Crickets are set to replace kale, acai and blueberries as mainstream superfoods in 2022

There’s been a buzz about the nutritional benefits of insects for years, but 2022 is the year the creepy critters are finally tipped to hit mainstream supermarket shelves.

Eighty percent of the world’s population already consume insects as part of their daily diet.

Food scientist and entomologist Skye Blackburn found herself wondering why Australians weren’t among them after she first tried insects in Thailand in 2007.

“I sent crickets and mealworms for nutritional testing and when I received the results I was really shocked that no one is eating them as a food source here in Australia,” she says.

“They were so nutrient dense that they had everything your body could need.”

How do you “breed” insects?

Unlike livestock properties and field crops, insects do not need a lot of space.

For this reason, insect farms are common in cities. We could be near you!

Skye Blackburn got into insect farming after returning from a trip to Asia in 2007.(Provided: Skye Blackburn)

Ms Blackburn now has her own insect farm “The Edible Bug Shop” in Western Sydney.

“We have these purpose-built speakers that stack from floor to roof.

“That means we’re really efficient on space.”

Man stands inside a warehouse holding up crickets
Stirling Tavener hopes to produce insect burgers at his Cairns-based insect farm.(Rural ABC: Tanya Murphy)

While a typical farmer might have 400 head of cattle, Ms Blackburn says she doesn’t know how many crickets she has but knows they number in the millions.

To ensure the future of her business, Ms. Blackburn invented technology for her farm.

“We have developed robotic technologies and artificial intelligence that help us feed, clean and monitor the crickets so that they have a really happy and healthy life,” she says.

Nutritional Goldmine

Mrs. Blackburn was one of the first in the western world to breed insects for human consumption.

Insect farming is becoming increasingly popular with farms popping up all over Australia.

Stirling Tavener has just started an insect farm in Cairns and says they are the next big superfood.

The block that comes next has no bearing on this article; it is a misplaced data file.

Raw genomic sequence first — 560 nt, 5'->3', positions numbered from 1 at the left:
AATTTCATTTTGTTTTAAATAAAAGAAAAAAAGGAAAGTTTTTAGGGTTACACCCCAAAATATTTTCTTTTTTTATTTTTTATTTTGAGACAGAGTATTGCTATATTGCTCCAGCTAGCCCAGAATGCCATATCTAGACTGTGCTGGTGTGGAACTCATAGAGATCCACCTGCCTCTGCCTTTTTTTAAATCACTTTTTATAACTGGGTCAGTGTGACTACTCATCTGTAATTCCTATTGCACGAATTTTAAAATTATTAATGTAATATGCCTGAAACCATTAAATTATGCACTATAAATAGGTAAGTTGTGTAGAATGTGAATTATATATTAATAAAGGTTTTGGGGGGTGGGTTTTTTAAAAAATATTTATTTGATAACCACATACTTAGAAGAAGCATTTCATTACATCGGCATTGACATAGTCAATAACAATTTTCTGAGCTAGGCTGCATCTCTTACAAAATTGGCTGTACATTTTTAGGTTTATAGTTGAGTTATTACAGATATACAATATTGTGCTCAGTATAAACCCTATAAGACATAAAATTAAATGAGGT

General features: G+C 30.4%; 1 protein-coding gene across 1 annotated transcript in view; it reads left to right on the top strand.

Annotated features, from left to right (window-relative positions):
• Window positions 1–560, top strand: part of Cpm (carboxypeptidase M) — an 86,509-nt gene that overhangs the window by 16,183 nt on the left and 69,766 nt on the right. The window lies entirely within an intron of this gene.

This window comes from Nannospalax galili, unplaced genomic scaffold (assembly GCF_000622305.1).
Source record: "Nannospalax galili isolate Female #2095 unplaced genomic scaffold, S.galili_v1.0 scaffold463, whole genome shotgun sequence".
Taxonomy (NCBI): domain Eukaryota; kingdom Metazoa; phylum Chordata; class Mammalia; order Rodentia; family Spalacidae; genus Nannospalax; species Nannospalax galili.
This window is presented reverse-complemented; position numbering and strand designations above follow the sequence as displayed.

Channy Sandhu, founder of edible insect products company Hoppa Foods, agrees.

“[Insect protein] is a clean protein, which is good for your gut. It is easily digestible and backed by sustainability and environmental factors,” says Sandhu.

“It’s becoming a no-brainer for people to try it.”

Gold Star for Sustainability

By 2050, 2 billion more people will be on our planet, which means 60-70% more food will be needed for the growing population.

So how does insect farming help us achieve this?

“Insects can be reared on food that would otherwise be lost in production systems, so we can take some of that food waste or food loss and rear insects on it,” says Professor Michelle Colgrave, lead of CSIRO’s future protein mission.

This “circular” concept of farming is what Mrs. Blackburn loves about her farm.

“We’re taking waste and creating a whole new food source,” she says.

“If you replace just one meat-based meal per week with one that uses crickets as a protein source, you actually save over 100,000 liters of drinking water per year.

“They create 1/100th the amount of greenhouse gases when you also compare them to traditional livestock.”

A slice of bread loaded with mealworms, a yoghurt topped with worms and crickets in a salad.
An example of how edible insects can be used to enrich a modern Australian diet.(Provided: CSIRO, Boris Ceko and Bryan Lessard)

Why aren’t Australians eating more crickets?

Unlike in Eastern food markets where the consumption of whole insects is common, Professor Colgrave says Australian consumers don’t like to step out of their comfort zone.

“I think one of the biggest concerns we have here in Australia is the ‘ick’ or ‘yuck’ factor,” she says.

“It’s not something we’re used to eating and we often think of insects as pests.”

To overcome this, Ms Blackburn says consumers simply need to consider insects as an additional source of protein.

“So we take familiar foods that you would eat every day, like corn chips, pasta or granola, and fortify them with invisible insect protein. You wouldn’t even know they were there.”

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Mr. Sandhu launched his business, Hoppa Foods, in 2018.

He says adoption is increasing through years of education about the nutritional benefits.

“We wanted to bridge that gap between insects and something that consumers were already used to in terms of the look, feel and taste of the product,” he says.

“The nutritional benefits outweigh the fear factor that most people have.

2022 the year of cricket

According to Agrifutres Australia, the Australian insect industry is expected to reach a target of $10 million per year over the next five years.

So, is 2022 the year when the most Australians will put mealworms in their mouths?

“So they will definitely be more accessible, you can buy them with your usual groceries.”

Mr Sandhu says if sales are any indication, 2022 will be his best year yet.

“Over the past three years, we’ve just seen our sales increase, which clearly shows that the market is there, and year by year it’s growing,” he says.

“We’ve probably seen about a 20% increase in our sales over last year.

A tray of chocolate balls with mealworms stuck on top and slices of orange cake topped with crickets.
Crickets are one of the most popular insect additions to foods thanks to their nutty taste.(Provided: CSRIO, Bryan Lessard)

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